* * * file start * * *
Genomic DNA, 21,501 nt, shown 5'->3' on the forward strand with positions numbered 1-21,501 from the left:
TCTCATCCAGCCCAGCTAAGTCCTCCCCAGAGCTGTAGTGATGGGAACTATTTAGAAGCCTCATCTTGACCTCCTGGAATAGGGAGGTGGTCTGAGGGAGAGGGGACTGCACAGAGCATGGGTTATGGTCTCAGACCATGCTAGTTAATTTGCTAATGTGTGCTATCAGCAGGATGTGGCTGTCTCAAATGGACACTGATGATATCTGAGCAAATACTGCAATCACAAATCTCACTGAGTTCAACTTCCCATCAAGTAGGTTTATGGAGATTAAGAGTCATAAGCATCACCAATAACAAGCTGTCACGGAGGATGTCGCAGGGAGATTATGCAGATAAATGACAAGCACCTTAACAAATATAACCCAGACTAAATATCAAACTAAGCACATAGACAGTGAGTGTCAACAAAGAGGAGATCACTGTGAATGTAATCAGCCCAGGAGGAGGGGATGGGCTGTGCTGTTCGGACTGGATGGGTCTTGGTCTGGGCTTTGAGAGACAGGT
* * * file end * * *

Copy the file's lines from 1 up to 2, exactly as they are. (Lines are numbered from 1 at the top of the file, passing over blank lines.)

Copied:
Genomic DNA, 21,501 nt, shown 5'->3' on the forward strand with positions numbered 1-21,501 from the left:
TCTCATCCAGCCCAGCTAAGTCCTCCCCAGAGCTGTAGTGATGGGAACTATTTAGAAGCCTCATCTTGACCTCCTGGAATAGGGAGGTGGTCTGAGGGAGAGGGGACTGCACAGAGCATGGGTTATGGTCTCAGACCATGCTAGTTAATTTGCTAATGTGTGCTATCAGCAGGATGTGGCTGTCTCAAATGGACACTGATGATATCTGAGCAAATACTGCAATCACAAATCTCACTGAGTTCAACTTCCCATCAAGTAGGTTTATGGAGATTAAGAGTCATAAGCATCACCAATAACAAGCTGTCACGGAGGATGTCGCAGGGAGATTATGCAGATAAATGACAAGCACCTTAACAAATATAACCCAGACTAAATATCAAACTAAGCACATAGACAGTGAGTGTCAACAAAGAGGAGATCACTGTGAATGTAATCAGCCCAGGAGGAGGGGATGGGCTGTGCTGTTCGGACTGGATGGGTCTTGGTCTGGGCTTTGAGAGACAGGT